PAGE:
So they got up and fled1 in the dusk and abandoned their tents and their horses and donkeys. They left the camp as it was and ran for their lives.
The men who had leprosy2 reached the edge of the camp and entered one of the tents. They ate and drank, and carried away silver, gold and clothes, and went off and hid them. They returned and entered another tent and took some things from it and hid them also.
Then they said to each other, "We're not doing right. This is a day of good news and we are keeping it to ourselves. If we wait until daylight, punishment will overtake us. Let's go at once and report this to the royal palace."
So they went and called out to the city gatekeepers and told them, "We went into the Aramean camp and not a man was there--not a sound of anyone--only tethered horses and donkeys, and the tents left just as they were."
The gatekeepers shouted the news, and it was reported within the palace.
The king got up in the night and said to his officers, "I will tell you what the Arameans have done to us. They know we are starving; so they have left the camp to hide3 in the countryside, thinking, 'They will surely come out, and then we will take them alive and get into the city.' "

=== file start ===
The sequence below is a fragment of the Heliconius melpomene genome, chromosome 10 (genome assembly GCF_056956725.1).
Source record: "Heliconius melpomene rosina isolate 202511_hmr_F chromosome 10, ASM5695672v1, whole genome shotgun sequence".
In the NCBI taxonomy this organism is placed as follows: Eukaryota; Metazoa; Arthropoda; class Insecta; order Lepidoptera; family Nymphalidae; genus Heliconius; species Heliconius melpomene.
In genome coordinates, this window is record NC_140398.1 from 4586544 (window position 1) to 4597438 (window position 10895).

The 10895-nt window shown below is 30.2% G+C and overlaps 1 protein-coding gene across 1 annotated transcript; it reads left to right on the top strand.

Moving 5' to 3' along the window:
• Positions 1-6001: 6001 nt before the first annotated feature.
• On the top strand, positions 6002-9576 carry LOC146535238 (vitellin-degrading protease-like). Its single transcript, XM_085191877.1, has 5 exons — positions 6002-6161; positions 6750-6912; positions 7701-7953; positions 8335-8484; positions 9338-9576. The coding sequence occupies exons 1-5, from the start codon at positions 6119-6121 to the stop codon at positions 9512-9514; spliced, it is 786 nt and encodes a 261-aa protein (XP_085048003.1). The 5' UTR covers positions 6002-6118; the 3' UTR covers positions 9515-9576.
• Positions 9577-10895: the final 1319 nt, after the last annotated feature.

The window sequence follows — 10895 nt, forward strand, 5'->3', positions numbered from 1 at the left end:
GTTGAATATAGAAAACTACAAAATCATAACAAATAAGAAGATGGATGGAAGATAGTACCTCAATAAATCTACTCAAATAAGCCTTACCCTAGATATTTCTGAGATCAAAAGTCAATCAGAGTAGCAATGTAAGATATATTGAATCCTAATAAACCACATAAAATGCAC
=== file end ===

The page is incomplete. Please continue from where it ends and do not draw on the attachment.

One of his officers answered, "Have some men take five of the horses that are left in the city. Their plight will be like that of all the Israelites left here--yes, they will only be like all these Israelites who are doomed. So let us send them to find out what happened."
So they selected two chariots with their horses, and the king sent them after the Aramean army. He commanded the drivers, "Go and find out what has happened."
They followed them as far as the Jordan, and they found the whole road strewn with the clothing and equipment the Arameans had thrown away in their headlong flight.4 So the messengers returned and reported to the king.